A COLLEAGUE in the oil and gas business often says the only thing that is certain about the oil price is that it will go up — or down.
The potential effect of falling oil prices — about 25% in just a few months — on Africa’s otherwise rosy oil and gas future was a key topic of conversation at last week’s Africa Oil Week event in Cape Town, a gathering of every big name in global oil, gas and related services.
The annual event highlighted the superb opportunities offered by the continent, not only in entrenched markets such as Nigeria, Equatorial Guinea and Angola, but also in Gabon’s deep-water terrain and the newer frontiers of East Africa, SA, Namibia and Egypt.
Even states such as Sierra Leone and Liberia, the Ebola epidemic notwithstanding, are attracting global oil companies hoping to uncover the lucrative finds that nearby Ghana has revealed.
With the oil price hovering at about $80 a barrel, it is time to be brave — or crazy, one executive said.
Given myriad detailed presentations last week showing exploration and production projects across Africa, it seems oil companies are being both brave and crazy, spurred on by the huge potential reserves of oil and, increasingly, gas.
Six of the top 10 oil and gas discoveries last year were in Africa. Billions of dollars of investment in new exploration and production are earmarked for the next five to 10 years.
Chevron, for example, has $40bn earmarked for capital expenditure, much of it destined for Africa. Italy’s Eni plans to spend $28bn on African development. BP, with 13 of its 50 projects in Africa, is to spend $20bn in Angola alone by the end of the decade.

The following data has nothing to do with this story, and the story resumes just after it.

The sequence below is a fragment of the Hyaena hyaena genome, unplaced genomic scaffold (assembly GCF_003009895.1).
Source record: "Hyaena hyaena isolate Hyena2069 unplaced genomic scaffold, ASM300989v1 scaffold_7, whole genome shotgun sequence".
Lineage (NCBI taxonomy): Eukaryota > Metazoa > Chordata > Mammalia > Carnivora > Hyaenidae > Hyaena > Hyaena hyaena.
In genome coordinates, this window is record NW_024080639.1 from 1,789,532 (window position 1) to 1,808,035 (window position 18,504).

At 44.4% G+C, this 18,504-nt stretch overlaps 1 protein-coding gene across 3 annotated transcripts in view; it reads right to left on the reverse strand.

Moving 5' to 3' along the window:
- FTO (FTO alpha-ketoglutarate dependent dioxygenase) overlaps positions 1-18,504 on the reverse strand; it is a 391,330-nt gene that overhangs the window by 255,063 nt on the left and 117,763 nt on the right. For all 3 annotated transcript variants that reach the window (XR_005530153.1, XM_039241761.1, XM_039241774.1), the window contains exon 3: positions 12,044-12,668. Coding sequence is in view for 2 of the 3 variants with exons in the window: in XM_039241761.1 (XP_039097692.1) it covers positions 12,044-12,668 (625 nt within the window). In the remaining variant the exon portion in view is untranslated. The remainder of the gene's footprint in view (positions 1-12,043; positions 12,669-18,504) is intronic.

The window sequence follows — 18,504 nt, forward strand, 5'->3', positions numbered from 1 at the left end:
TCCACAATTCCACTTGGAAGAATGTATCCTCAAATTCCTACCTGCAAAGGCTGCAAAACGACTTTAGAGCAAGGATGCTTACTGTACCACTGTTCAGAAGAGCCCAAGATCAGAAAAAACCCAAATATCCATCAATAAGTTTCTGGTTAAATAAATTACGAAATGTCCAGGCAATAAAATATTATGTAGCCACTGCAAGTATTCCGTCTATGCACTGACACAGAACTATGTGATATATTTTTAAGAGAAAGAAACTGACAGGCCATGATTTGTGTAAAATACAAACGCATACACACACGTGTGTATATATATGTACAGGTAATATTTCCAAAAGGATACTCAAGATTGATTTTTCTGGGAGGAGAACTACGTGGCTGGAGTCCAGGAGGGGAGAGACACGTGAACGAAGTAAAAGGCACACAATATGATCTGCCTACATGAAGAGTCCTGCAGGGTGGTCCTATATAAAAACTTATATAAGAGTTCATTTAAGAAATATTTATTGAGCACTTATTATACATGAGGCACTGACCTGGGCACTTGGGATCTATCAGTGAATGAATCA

Shell has nine projects in Africa, out of a total of 40 at present. And there are plenty more.
Despite the optimism about Africa’s resources, the oil price decline cast a shadow over the event. If it drops much further, marginal exploration and infrastructure projects are likely to be shelved while companies ride out the cycle.
The fall in the oil price has also raised issues about the fiscal terms being offered by African governments.
Many have negotiated increasingly onerous contracts with oil and gas producers that include growing local content obligations and even industrialisation provisions. When oil prices are high, such things are less of an issue. The issue of local content was a thread through last week’s event.
Despite evidence of significant corporate social responsibility spending by companies, the question was raised how much of this was aligned to national development programmes and whether governments were properly balancing the priorities of long-term growth and attracting investors.
Looking at how to create "shared value" seems to be where the discussion should be headed, focusing on broad-based economic development rather than on ambitious beneficiation projects or building new schools and clinics.
There are many complex issues at play in the high-stakes game of oil and gas in Africa. But there is little doubt the prognosis is positive, regardless of new headwinds.
To paraphrase an African proverb: no matter the strength of the wind, the river will never flow backwards.
• Games is CEO of African business advisory, Africa @ Work